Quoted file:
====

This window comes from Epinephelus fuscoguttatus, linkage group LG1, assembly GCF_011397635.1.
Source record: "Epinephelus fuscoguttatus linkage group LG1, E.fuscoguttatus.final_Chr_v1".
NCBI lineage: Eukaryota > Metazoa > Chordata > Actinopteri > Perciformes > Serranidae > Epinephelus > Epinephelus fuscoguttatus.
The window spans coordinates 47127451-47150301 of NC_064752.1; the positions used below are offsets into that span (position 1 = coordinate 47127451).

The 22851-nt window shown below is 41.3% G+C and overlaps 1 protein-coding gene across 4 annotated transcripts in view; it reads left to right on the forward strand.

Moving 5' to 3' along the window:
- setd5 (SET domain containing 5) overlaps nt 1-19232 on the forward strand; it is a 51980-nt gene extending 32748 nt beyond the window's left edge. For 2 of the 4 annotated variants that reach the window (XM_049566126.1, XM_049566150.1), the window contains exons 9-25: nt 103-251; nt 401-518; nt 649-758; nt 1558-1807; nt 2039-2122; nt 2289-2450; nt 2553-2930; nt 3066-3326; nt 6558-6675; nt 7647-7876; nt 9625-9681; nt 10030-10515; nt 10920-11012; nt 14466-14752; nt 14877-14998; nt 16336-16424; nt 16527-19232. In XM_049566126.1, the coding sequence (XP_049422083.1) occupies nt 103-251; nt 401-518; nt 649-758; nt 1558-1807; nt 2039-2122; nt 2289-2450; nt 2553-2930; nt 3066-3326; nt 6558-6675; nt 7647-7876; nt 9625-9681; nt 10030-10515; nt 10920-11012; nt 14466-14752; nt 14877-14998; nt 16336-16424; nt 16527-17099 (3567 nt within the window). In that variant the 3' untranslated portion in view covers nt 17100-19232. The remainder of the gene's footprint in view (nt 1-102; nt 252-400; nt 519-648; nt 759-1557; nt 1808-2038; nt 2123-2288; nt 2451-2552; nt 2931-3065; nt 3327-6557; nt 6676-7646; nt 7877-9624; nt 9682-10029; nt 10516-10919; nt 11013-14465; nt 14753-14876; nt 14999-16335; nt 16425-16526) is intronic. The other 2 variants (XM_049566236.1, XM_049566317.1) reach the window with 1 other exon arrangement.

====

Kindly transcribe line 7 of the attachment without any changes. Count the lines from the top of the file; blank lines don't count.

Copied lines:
- setd5 (SET domain containing 5) overlaps nt 1-19232 on the forward strand; it is a 51980-nt gene extending 32748 nt beyond the window's left edge. For 2 of the 4 annotated variants that reach the window (XM_049566126.1, XM_049566150.1), the window contains exons 9-25: nt 103-251; nt 401-518; nt 649-758; nt 1558-1807; nt 2039-2122; nt 2289-2450; nt 2553-2930; nt 3066-3326; nt 6558-6675; nt 7647-7876; nt 9625-9681; nt 10030-10515; nt 10920-11012; nt 14466-14752; nt 14877-14998; nt 16336-16424; nt 16527-19232. In XM_049566126.1, the coding sequence (XP_049422083.1) occupies nt 103-251; nt 401-518; nt 649-758; nt 1558-1807; nt 2039-2122; nt 2289-2450; nt 2553-2930; nt 3066-3326; nt 6558-6675; nt 7647-7876; nt 9625-9681; nt 10030-10515; nt 10920-11012; nt 14466-14752; nt 14877-14998; nt 16336-16424; nt 16527-17099 (3567 nt within the window). In that variant the 3' untranslated portion in view covers nt 17100-19232. The remainder of the gene's footprint in view (nt 1-102; nt 252-400; nt 519-648; nt 759-1557; nt 1808-2038; nt 2123-2288; nt 2451-2552; nt 2931-3065; nt 3327-6557; nt 6676-7646; nt 7877-9624; nt 9682-10029; nt 10516-10919; nt 11013-14465; nt 14753-14876; nt 14999-16335; nt 16425-16526) is intronic. The other 2 variants (XM_049566236.1, XM_049566317.1) reach the window with 1 other exon arrangement.